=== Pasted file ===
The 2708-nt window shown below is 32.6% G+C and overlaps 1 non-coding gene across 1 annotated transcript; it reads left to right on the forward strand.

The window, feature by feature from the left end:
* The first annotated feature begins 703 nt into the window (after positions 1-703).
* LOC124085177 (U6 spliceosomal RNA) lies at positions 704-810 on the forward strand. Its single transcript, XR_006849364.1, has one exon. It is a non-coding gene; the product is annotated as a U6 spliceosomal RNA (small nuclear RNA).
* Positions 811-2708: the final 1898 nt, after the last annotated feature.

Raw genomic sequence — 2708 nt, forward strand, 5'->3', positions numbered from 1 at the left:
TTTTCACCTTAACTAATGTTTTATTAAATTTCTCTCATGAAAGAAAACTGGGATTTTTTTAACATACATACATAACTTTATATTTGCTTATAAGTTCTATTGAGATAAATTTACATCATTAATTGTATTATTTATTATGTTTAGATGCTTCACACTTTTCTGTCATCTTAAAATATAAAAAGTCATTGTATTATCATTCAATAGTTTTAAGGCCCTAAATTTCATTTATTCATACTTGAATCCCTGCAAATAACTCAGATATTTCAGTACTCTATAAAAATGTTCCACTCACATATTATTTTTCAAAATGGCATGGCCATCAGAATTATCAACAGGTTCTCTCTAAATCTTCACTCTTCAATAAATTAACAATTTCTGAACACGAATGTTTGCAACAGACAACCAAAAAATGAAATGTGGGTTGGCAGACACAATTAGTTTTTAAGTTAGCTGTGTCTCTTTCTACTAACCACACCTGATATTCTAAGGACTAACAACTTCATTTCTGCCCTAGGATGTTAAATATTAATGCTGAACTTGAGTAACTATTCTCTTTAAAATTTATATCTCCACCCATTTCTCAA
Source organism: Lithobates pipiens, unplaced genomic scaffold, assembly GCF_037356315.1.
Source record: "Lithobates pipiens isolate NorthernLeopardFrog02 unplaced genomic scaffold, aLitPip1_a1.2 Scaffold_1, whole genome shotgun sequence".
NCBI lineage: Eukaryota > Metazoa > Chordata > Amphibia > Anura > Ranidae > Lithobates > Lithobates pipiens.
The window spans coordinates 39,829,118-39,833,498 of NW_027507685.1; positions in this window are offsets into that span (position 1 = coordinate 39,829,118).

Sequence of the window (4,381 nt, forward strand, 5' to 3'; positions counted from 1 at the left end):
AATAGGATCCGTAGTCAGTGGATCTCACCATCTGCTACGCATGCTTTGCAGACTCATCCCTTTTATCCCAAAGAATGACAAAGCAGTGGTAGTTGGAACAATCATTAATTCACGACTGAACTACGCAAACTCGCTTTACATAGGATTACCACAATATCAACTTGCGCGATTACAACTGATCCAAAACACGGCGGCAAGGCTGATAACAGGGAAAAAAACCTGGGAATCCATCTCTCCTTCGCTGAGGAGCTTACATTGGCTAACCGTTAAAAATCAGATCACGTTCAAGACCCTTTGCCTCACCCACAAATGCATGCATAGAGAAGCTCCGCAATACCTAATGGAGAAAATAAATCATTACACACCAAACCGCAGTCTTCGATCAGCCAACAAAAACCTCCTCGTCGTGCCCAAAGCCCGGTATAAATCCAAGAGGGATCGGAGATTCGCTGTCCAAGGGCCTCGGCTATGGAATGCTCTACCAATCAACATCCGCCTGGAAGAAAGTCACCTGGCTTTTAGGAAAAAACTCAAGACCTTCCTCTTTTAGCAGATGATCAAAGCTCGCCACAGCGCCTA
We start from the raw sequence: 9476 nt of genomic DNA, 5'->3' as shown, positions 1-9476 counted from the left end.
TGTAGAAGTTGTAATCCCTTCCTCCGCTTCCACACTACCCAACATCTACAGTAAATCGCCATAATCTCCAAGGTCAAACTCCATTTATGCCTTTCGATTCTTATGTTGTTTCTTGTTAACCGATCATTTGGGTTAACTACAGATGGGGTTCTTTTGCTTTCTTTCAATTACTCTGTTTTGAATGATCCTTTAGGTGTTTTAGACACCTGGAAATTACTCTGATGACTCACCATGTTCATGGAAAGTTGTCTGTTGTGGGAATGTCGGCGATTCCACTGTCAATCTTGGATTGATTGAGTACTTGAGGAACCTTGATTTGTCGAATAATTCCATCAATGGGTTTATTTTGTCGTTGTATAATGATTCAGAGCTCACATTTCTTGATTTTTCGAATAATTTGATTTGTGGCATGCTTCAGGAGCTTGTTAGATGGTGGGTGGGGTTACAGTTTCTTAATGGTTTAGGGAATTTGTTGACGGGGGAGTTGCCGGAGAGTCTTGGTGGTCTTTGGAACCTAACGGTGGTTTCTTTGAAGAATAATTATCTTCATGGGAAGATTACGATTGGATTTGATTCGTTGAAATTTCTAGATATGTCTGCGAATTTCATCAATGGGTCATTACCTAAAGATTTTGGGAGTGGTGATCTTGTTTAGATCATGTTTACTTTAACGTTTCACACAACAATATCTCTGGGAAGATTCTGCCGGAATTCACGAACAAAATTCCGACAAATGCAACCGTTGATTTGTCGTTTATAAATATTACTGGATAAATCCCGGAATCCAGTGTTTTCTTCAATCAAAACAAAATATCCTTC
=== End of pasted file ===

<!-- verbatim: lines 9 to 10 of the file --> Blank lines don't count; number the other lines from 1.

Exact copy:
Source record: "Lithobates pipiens isolate NorthernLeopardFrog02 unplaced genomic scaffold, aLitPip1_a1.2 Scaffold_1, whole genome shotgun sequence".
NCBI lineage: Eukaryota > Metazoa > Chordata > Amphibia > Anura > Ranidae > Lithobates > Lithobates pipiens.